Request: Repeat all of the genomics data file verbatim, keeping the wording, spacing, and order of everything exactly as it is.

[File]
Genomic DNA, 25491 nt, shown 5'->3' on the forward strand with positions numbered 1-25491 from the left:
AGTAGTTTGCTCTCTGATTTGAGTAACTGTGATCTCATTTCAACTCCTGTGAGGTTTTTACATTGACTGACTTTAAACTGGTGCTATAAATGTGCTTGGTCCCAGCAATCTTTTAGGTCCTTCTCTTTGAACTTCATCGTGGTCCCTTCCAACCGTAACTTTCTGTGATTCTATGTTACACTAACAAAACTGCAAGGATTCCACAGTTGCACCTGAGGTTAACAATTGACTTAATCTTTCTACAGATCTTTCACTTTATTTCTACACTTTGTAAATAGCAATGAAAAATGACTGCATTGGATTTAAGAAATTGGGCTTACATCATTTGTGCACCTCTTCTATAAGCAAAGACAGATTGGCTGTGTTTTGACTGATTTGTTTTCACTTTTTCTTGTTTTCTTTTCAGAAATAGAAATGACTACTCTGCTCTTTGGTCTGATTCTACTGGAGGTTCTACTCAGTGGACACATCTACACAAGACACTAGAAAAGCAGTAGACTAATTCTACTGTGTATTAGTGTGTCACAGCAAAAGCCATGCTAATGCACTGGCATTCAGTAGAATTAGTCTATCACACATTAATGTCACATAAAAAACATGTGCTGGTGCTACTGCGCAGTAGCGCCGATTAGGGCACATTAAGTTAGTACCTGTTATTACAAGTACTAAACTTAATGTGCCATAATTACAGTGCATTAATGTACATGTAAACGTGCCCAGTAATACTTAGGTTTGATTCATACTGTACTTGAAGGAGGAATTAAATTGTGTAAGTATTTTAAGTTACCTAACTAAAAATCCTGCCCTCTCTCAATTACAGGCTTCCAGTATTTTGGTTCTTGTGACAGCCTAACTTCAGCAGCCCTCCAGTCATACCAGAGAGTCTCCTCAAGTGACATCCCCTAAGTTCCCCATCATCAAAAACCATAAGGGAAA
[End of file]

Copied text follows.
Genomic DNA, 25491 nt, shown 5'->3' on the forward strand with positions numbered 1-25491 from the left:
AGTAGTTTGCTCTCTGATTTGAGTAACTGTGATCTCATTTCAACTCCTGTGAGGTTTTTACATTGACTGACTTTAAACTGGTGCTATAAATGTGCTTGGTCCCAGCAATCTTTTAGGTCCTTCTCTTTGAACTTCATCGTGGTCCCTTCCAACCGTAACTTTCTGTGATTCTATGTTACACTAACAAAACTGCAAGGATTCCACAGTTGCACCTGAGGTTAACAATTGACTTAATCTTTCTACAGATCTTTCACTTTATTTCTACACTTTGTAAATAGCAATGAAAAATGACTGCATTGGATTTAAGAAATTGGGCTTACATCATTTGTGCACCTCTTCTATAAGCAAAGACAGATTGGCTGTGTTTTGACTGATTTGTTTTCACTTTTTCTTGTTTTCTTTTCAGAAATAGAAATGACTACTCTGCTCTTTGGTCTGATTCTACTGGAGGTTCTACTCAGTGGACACATCTACACAAGACACTAGAAAAGCAGTAGACTAATTCTACTGTGTATTAGTGTGTCACAGCAAAAGCCATGCTAATGCACTGGCATTCAGTAGAATTAGTCTATCACACATTAATGTCACATAAAAAACATGTGCTGGTGCTACTGCGCAGTAGCGCCGATTAGGGCACATTAAGTTAGTACCTGTTATTACAAGTACTAAACTTAATGTGCCATAATTACAGTGCATTAATGTACATGTAAACGTGCCCAGTAATACTTAGGTTTGATTCATACTGTACTTGAAGGAGGAATTAAATTGTGTAAGTATTTTAAGTTACCTAACTAAAAATCCTGCCCTCTCTCAATTACAGGCTTCCAGTATTTTGGTTCTTGTGACAGCCTAACTTCAGCAGCCCTCCAGTCATACCAGAGAGTCTCCTCAAGTGACATCCCCTAAGTTCCCCATCATCAAAAACCATAAGGGAAA